Photo: Tasnim News Agency

Iran Says It Thwarted 30 Islamic State Plots, Detained 28 Militants

Iranian authorities announced in a statement on Sunday, September 24, that its intelligence agency thwarted 30 bomb plots set to simultaneously hit multiple targets in the capital city of Tehran. According to the statement, the agency detained 28 individuals with links to the anti-Shia terrorist group the Islamic State (IS), also known as Daesh, the Arabic for the Islamic State of Iraq and al-Sham (ISIS).

The statement indicated that the militants were arrested with stashed weapons, suicide vests, and bombs during a string of operations on their hideouts in Tehran, Alborz, and West Azerbaijan provinces in recent days. Two Iranian security personnel also sustained injuries during the operations, it added.

Iranian authorities revealed that the militants had ties with takfiri groups—which view Shias as “apostates”—in Syria, Afghanistan, Pakistan, and the Kurdistan region of Iraq.

According to the authorities, the terrorist plots were timed with the protests around the first death anniversary of 22-year-old Mahsa Amini, a Kurdish-Iranian woman, who died in custody in September 2022 allegedly for not wearing the compulsory headscarf properly. 

Her death sparked months of protests across Iran last year which were violently cracked down by the Iranian regime. Recently, Iran’s parliament approved a new bill to impose more severe punishments on its citizens, especially women, if they breached the country’s mandatory dress code.

The recent threat to Iran’s national security is not new. The Islamic State has executed numerous high-profile attacks, including the twin bombing in 2017 targeting the country’s parliament and mausoleum of Islamic Republic’s founder Ruhollah Khomeini, killing at least 12 people. In September of the following year, IS militants opened fire on a military parade in Ahvaz, claiming 29 lives.

Iran’s growing security concerns also pertain to threats from the Islamic State—Khorasan Province (ISKP), an affiliate of IS, which the U.N. says has increased its capabilities following the Taliban takeover in August 2021 to carry out terror attacks in the region, including in Iran.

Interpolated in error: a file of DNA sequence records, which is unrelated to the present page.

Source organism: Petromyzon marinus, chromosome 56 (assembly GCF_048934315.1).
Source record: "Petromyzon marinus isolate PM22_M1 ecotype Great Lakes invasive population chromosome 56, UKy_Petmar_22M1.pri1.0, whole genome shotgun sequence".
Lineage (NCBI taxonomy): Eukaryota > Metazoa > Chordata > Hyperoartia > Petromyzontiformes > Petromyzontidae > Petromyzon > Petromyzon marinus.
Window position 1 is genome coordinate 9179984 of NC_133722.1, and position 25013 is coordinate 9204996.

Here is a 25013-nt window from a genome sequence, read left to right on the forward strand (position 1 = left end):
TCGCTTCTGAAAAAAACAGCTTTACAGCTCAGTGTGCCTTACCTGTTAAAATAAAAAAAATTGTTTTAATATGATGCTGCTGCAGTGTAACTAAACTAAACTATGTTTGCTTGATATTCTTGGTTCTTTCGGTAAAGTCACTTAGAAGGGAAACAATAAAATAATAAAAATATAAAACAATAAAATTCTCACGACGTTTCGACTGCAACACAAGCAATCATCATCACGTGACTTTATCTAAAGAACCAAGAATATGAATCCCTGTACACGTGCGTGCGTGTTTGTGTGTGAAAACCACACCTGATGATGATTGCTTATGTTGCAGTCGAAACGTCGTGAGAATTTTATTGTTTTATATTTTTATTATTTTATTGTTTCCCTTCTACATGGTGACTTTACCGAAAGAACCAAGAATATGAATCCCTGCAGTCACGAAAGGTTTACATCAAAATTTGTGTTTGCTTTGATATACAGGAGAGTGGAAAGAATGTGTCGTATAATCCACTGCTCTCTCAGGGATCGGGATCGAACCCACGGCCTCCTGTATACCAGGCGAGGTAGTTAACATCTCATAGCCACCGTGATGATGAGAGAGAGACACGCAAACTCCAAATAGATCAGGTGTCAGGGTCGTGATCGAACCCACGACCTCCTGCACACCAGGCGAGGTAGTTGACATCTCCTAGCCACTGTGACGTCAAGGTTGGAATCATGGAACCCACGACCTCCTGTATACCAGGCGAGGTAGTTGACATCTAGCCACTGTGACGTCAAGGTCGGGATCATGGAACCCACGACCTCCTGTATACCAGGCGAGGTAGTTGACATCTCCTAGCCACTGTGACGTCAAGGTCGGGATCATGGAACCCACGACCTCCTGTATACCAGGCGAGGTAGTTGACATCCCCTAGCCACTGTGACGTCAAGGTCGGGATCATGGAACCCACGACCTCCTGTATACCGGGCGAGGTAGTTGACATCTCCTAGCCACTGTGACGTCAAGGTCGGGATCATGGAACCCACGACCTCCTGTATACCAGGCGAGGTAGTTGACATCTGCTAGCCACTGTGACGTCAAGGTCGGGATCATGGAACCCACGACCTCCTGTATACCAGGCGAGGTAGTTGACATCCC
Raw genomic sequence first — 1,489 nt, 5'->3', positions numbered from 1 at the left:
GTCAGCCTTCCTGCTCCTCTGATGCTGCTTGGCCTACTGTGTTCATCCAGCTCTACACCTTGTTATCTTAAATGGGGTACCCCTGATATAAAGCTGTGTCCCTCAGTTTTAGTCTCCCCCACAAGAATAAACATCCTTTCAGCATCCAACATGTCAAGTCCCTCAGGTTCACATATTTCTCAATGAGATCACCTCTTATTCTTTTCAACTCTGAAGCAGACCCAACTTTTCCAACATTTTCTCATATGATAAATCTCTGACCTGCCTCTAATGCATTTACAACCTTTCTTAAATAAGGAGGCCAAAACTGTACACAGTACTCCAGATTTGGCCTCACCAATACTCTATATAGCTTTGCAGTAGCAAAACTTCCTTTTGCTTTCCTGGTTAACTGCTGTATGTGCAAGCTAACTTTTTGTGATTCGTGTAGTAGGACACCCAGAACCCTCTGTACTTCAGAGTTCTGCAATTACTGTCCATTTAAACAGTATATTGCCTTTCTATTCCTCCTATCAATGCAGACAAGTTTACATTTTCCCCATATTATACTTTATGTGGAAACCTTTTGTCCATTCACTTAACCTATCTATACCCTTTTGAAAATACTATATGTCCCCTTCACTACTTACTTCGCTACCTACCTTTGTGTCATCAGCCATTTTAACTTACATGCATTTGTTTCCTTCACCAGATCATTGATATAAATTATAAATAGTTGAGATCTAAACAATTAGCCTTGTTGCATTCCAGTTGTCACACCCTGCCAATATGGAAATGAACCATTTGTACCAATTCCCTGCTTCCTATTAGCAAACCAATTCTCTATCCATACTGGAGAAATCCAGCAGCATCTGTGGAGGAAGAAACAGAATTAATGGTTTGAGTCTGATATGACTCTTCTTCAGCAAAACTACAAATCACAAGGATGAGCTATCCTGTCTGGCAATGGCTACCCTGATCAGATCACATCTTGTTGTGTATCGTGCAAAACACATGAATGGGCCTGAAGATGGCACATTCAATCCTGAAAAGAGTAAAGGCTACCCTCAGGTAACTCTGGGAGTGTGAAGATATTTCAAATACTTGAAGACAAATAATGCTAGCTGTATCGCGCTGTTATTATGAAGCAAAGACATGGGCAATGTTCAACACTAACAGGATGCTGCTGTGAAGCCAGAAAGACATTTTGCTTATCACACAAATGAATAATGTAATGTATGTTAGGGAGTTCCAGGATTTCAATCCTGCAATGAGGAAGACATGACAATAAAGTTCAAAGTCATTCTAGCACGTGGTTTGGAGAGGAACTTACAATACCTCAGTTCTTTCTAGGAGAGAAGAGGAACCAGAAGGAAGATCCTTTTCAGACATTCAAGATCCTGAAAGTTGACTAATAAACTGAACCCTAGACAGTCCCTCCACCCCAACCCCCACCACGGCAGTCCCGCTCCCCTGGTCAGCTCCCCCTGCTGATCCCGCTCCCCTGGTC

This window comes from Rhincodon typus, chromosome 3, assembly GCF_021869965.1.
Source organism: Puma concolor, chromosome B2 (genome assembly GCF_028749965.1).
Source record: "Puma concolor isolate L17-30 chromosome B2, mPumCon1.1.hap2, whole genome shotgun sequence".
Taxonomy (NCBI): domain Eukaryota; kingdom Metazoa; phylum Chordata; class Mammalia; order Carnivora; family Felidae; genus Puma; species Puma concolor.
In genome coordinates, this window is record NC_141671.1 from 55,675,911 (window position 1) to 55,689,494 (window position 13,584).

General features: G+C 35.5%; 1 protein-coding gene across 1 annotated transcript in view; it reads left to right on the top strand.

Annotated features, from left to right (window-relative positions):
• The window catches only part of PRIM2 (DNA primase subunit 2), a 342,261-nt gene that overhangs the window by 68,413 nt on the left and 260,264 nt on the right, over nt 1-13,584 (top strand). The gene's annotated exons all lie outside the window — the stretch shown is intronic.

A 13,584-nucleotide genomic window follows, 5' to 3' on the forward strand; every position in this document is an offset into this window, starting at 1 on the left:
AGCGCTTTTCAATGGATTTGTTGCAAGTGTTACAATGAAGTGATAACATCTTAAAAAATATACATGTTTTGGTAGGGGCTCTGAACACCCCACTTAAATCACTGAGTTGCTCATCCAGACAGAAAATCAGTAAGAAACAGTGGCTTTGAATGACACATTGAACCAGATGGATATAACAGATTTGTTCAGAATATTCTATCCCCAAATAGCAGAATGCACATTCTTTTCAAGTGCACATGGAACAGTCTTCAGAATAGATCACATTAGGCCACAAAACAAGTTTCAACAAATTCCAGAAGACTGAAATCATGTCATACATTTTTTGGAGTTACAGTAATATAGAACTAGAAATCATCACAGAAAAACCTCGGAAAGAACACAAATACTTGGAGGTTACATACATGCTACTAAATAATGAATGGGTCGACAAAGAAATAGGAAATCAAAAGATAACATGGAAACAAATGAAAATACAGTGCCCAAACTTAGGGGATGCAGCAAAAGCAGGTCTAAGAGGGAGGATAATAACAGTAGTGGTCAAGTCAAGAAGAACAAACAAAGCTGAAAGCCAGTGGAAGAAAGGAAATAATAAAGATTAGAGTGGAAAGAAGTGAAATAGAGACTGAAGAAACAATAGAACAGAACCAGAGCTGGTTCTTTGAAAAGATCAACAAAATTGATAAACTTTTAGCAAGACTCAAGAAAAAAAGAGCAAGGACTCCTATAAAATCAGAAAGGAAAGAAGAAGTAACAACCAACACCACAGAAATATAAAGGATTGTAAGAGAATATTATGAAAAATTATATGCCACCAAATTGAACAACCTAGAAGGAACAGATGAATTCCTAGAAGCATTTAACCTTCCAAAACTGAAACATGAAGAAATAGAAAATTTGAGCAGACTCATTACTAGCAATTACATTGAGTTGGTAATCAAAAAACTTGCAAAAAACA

Last month, several people were killed or wounded in an attack on Shah Cheragh, a major shrine in Iran’s southern Shiraz. Iran said the ISKP attackers were Afghan nationals. The shrine also came under attack late last year, which killed 15 people, claimed by ISIS militants, identified as nationals of Tajikistan.

Iranian authorities say they are seeking to crack down on a wider ISKP network in the country which maintains considerable ties to the group’s bases in Afghanistan.

Iran has been pressing the Taliban to rein in terrorist outfits that pose a threat to its national security. Although Tehran is expanding its diplomatic relations with Kabul, tensions remain between the two, especially on Helmand Water rights and the flow of narcotics into Iran from Afghanistan. Iran has also largely increased the deportation of Afghan refugees, a rollback of its more welcoming approach to refugees in the immediate aftermath of the Taliban’s return to power.

In Afghanistan, the ISKP remains capable of carrying out lethal and sophisticated attacks against civilians, particularly the Shia Hazaras. A Human Rights Watch report shows that at least 700 Hazaras were killed or injured in 13 separate ISKP attacks between August 2021 and September 2022.

The group has also carried out several high-profile attacks against the Taliban regime. Despite the ISKP’s capability to strike fear, the Taliban says it has significantly suppressed the group and killed its top leaders, a claim lauded by the U.S. Special Envoy for Afghanistan.

Although figures show a decline in ISKP attacks in Afghanistan and an immediate threat to the West seems less likely, some U.S. military officials have warned of a “higher probability” of ISKP attacks against U.S. interests in Asia or Europe in the foreseeable future.

The destabilization also leverages the group for loose alliance building, better recruitment, planning and coordination of attacks, and expansion strategies which could not only result in security threats inside Afghanistan but also spillover effects into the region.